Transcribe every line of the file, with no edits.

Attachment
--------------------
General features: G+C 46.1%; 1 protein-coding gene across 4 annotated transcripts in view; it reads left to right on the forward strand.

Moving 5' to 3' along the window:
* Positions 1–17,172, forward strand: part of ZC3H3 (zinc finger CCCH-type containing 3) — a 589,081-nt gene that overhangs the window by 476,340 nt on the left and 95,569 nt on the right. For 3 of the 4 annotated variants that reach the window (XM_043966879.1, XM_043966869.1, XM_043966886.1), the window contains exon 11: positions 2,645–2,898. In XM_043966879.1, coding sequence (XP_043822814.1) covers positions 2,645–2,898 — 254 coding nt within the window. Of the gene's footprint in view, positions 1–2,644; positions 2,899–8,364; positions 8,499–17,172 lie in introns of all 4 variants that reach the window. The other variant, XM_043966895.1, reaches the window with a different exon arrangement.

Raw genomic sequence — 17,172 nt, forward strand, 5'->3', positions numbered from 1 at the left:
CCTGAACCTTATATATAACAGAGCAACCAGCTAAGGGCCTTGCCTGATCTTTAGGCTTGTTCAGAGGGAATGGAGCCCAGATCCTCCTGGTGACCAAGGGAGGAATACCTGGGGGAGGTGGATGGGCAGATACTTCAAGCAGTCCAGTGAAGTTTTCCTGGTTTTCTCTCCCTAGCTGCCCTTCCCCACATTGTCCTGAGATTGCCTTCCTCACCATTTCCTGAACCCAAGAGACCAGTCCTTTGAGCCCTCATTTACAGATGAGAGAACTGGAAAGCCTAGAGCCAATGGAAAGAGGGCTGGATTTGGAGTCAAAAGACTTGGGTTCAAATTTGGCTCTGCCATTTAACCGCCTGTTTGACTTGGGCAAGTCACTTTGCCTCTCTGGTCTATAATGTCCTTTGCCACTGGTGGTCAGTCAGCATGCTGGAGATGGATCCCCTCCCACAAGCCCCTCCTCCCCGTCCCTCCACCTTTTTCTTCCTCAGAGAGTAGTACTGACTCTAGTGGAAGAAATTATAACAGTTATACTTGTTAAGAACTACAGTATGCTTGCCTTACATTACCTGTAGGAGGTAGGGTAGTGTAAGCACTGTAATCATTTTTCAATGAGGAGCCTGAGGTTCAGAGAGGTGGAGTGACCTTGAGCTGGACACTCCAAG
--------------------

General features: G+C 46.1%; 1 protein-coding gene across 4 annotated transcripts in view; it reads left to right on the forward strand.

Moving 5' to 3' along the window:
* Positions 1–17,172, forward strand: part of ZC3H3 (zinc finger CCCH-type containing 3) — a 589,081-nt gene that overhangs the window by 476,340 nt on the left and 95,569 nt on the right. For 3 of the 4 annotated variants that reach the window (XM_043966879.1, XM_043966869.1, XM_043966886.1), the window contains exon 11: positions 2,645–2,898. In XM_043966879.1, coding sequence (XP_043822814.1) covers positions 2,645–2,898 — 254 coding nt within the window. Of the gene's footprint in view, positions 1–2,644; positions 2,899–8,364; positions 8,499–17,172 lie in introns of all 4 variants that reach the window. The other variant, XM_043966895.1, reaches the window with a different exon arrangement.

Raw genomic sequence — 17,172 nt, forward strand, 5'->3', positions numbered from 1 at the left:
CCTGAACCTTATATATAACAGAGCAACCAGCTAAGGGCCTTGCCTGATCTTTAGGCTTGTTCAGAGGGAATGGAGCCCAGATCCTCCTGGTGACCAAGGGAGGAATACCTGGGGGAGGTGGATGGGCAGATACTTCAAGCAGTCCAGTGAAGTTTTCCTGGTTTTCTCTCCCTAGCTGCCCTTCCCCACATTGTCCTGAGATTGCCTTCCTCACCATTTCCTGAACCCAAGAGACCAGTCCTTTGAGCCCTCATTTACAGATGAGAGAACTGGAAAGCCTAGAGCCAATGGAAAGAGGGCTGGATTTGGAGTCAAAAGACTTGGGTTCAAATTTGGCTCTGCCATTTAACCGCCTGTTTGACTTGGGCAAGTCACTTTGCCTCTCTGGTCTATAATGTCCTTTGCCACTGGTGGTCAGTCAGCATGCTGGAGATGGATCCCCTCCCACAAGCCCCTCCTCCCCGTCCCTCCACCTTTTTCTTCCTCAGAGAGTAGTACTGACTCTAGTGGAAGAAATTATAACAGTTATACTTGTTAAGAACTACAGTATGCTTGCCTTACATTACCTGTAGGAGGTAGGGTAGTGTAAGCACTGTAATCATTTTTCAATGAGGAGCCTGAGGTTCAGAGAGGTGGAGTGACCTTGAGCTGGACACTCCAAG